decided to screw around a bit late last night, managed to make a mess of things right good, use a bunch of organic olive oil, got black ink all over everything and trouble-shot just about everything that could have gone wrong. made a small print run of 50 little bookmark/business cards for & Printing in the dead of night. ink wasn't dry on some of the darker ones this morning but I figured it would take longer than that out in the barn. I was impressed (ha!) that any of them were dry this morning. What fun! It's a good thing I enjoy each part of this laborious process 'cause it looks like this is what I'm gonna be doing for some time now...

we're gonna need more type, metal spacing and furniture, that's for damn sure. it's a shame the old wooden poster size fonts sell for so much money on ebay. all these rich idiots decorating their bungalos or making fancy jewelry out of this shit instead of giving it a practical use drive the price up for us poor printers who just want to use the stuff. breaks my heart. last summer we had this bloke wander into the store, buy a nice old underwood typewriter and proceed to tear it to pieces right there in the store in the name of fine jewelry. give me a break or a gun.

Cool animation of an old press in operation, sorry i couldn't get a clearer picture.


oh god.

i felt bad at first when I had to go to Jade and say: "I'm sorry Jade, now we have 4 printing presses to work on instead of one."

Well now we are going to have maybe 5 to 8 presses and an entire print shop to set up. I still need to call Stu and tell him he's gonna need way more film. So in light of these new developments this blog may be changing a bit. Stay tuned.

In the meantime, here's some pictures of the three little tabletop presses I just procured from Bill Ransom early yesterday morning. One of them has a little local NW history, having been used for years by Sam Green up at Brooding Heron Press. I'm setting up a little studio out in our old barn here at Hungry Hollow over the next few days. Wish me luck.

I'm so glad that Stu interviewed Jade and I when he did, the night before I scored this entire studio from Yakima. It makes out words all the more meaningful because when we spoke them we had virtually nothing but were full of dreams and now we have everything (or soon will) and our dreams are leaking out the seams. We have yet to meet, we don't know what we're doing but we know it's going to be... quintessential.


&: The History of

The ampersand is a ligature (combination) of the cursive
letters "e" and "t", invented in 63 BC by Marcus Tirus [Tiro?]
as shorthand for the Latin word for "and", "et".

The word ampersand is a conflation (combination) of "and, per
se and". Per se means "by itself", and so the phrase
translates to "&, standing by itself, means 'and'". This was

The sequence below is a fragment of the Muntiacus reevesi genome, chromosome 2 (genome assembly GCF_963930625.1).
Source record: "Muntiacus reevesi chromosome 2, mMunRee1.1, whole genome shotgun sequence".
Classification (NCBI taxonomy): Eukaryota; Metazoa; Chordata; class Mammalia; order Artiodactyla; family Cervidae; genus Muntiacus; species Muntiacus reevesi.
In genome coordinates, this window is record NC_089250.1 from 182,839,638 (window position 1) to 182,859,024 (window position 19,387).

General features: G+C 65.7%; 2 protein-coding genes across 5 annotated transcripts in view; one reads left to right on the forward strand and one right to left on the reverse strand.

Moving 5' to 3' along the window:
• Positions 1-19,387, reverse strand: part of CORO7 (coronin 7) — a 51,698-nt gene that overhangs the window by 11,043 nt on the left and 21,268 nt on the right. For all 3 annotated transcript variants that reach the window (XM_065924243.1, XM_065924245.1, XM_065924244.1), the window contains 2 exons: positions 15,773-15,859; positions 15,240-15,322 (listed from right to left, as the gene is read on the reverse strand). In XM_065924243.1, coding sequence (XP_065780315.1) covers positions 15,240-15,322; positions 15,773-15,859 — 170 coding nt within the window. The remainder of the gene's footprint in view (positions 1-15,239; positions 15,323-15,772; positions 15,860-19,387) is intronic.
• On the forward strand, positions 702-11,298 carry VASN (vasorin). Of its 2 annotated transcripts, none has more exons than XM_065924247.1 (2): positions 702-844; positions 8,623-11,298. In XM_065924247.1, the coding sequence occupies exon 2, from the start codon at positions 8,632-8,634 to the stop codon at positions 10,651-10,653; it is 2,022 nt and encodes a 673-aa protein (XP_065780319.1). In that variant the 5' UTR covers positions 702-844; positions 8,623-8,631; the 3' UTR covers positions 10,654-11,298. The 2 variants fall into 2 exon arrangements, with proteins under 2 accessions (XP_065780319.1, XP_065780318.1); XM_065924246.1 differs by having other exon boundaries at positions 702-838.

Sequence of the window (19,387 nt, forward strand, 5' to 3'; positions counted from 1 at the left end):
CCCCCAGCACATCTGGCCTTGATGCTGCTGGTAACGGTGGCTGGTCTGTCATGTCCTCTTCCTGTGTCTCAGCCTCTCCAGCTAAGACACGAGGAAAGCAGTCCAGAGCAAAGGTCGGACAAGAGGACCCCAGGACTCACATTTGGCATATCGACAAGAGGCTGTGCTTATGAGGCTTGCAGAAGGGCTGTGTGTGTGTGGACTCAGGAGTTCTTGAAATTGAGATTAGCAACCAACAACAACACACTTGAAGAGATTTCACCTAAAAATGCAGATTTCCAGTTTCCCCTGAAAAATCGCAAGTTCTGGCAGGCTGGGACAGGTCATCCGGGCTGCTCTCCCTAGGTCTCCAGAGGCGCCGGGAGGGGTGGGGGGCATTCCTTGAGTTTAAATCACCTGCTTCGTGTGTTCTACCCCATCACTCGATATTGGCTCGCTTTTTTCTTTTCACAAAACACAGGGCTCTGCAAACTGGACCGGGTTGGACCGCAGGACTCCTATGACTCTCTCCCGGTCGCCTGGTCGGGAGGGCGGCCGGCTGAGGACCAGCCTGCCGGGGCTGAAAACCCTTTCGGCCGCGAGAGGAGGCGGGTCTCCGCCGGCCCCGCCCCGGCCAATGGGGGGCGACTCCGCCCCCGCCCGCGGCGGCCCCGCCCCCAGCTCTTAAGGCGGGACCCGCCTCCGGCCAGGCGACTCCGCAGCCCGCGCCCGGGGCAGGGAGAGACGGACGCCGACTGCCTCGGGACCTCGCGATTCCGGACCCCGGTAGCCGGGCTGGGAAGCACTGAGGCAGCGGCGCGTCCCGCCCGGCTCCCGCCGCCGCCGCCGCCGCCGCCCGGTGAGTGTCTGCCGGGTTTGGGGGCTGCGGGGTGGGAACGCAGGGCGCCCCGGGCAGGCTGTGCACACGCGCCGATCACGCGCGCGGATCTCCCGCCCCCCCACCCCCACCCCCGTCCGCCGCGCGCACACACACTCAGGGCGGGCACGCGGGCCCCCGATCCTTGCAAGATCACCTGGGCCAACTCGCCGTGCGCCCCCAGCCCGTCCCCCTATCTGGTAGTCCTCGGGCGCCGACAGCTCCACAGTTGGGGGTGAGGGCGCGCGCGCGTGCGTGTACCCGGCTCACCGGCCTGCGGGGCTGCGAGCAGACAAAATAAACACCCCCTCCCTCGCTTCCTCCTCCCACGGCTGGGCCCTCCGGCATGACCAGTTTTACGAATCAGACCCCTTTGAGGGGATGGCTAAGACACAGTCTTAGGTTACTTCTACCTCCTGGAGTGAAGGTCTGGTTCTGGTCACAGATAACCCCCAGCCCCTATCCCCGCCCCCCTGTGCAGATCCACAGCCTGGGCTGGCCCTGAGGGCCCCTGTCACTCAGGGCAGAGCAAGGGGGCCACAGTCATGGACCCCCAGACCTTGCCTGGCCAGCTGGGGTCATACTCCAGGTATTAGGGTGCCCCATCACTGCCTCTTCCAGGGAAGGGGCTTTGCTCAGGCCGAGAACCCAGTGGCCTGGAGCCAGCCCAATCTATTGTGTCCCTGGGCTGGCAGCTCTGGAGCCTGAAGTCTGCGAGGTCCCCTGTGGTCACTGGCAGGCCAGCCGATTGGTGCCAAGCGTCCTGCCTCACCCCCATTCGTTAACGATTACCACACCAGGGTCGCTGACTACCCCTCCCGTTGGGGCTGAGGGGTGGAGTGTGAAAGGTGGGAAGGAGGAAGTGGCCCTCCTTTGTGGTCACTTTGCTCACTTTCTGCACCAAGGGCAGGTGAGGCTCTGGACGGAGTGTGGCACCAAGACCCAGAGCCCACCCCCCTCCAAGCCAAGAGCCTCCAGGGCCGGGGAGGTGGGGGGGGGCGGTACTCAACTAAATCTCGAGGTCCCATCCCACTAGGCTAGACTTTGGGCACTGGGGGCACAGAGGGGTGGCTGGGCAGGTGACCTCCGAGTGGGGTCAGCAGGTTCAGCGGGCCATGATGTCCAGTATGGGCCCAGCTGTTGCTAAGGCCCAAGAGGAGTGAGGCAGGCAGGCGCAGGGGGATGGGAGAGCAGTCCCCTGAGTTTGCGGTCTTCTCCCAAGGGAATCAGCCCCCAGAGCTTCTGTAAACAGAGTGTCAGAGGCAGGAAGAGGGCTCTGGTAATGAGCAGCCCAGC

at the end of the alphabet as it was recited by children in
old English schools. The words ran together and were
associated with "&". The "ampersand" spelling dates from


An ampersand (&, &, &), also commonly called an and sign, is a logogram representing the conjunction "and."
...The ampersand often appeared as a letter at the end of the Latin alphabet, as for example in Byrhtferð's list of letters from 1011.[1] It is thought that teaching & as the last letter of the alphabet (... X Y Z and &), a common practice through the 19th century, led to its name, a corruption of the phrase "and per se and", meaning "and [the symbol which] by itself [is] and". The Scots and Scottish English name for & is epershand, derived from "et per se and" with the same meaning.
More of the history of & at Wikipedia


Dark greasy hands and light airy dreams

We came together late last night, old when-we-have-the-time friends drawn together towards fresh common ground. Over Fishtale Ales and with Fishtale's pallet-jack we hauled the hulking behemoth out of its dark corner, last year's dust thick in our lungs. Over the next several hours we assembled her, engaging the flywheel and hammering the old pin into place, making sure the teeth of the gears align, hooking the bar over the axel, attaching the ink rollers and then spinning and spinning and pedaling with joyful exuberance, the little counter slowly tick-ticking away as the ink disc makes its slow rotation. Then it was on to the bars until last call to talk about a name, which I believe we have come up with (at least tentatively). Ahhh, what happens to a dream deferred? It learns patience and then it comes back kickin'.


Etymology Entry #4514267

Found out the words Cliche and Stereotype are both originally printing terms:

Cliche - originally meant a printing term for a semi-permanently assembled piece of type which could easily be inserted into the document being printed (see Block printing). It has since come to mean a phrase, expression, or idea that has been overused to the point of losing its intended force or novelty, especially when at some time it was considered distinctively forceful or novel. The meaning of a cliché may shift over time, often leading to confusion or misuse.

Stereotype - The word stereotype was invented by Firmin Didot in the world of printing; it was originally a duplicate impression of an original typographical element, used for printing instead of the original. Over time, this became a metaphor for any set of ideas repeated identically, en bloc, with minor changes. In fact, cliché and stereotype were both originally printers' words, and in their literal printers' meanings were synonymous. Specifically, cliché was an onomatopoetic word for the sound that was made during the stereotyping process when the matrix hit molten metal.

Thanks Wikipedia!


Hunk of metal

platen - derived from french "platine" meaning flat piece of metal. in a platen press, the part of flat metal which holds the paper for impression.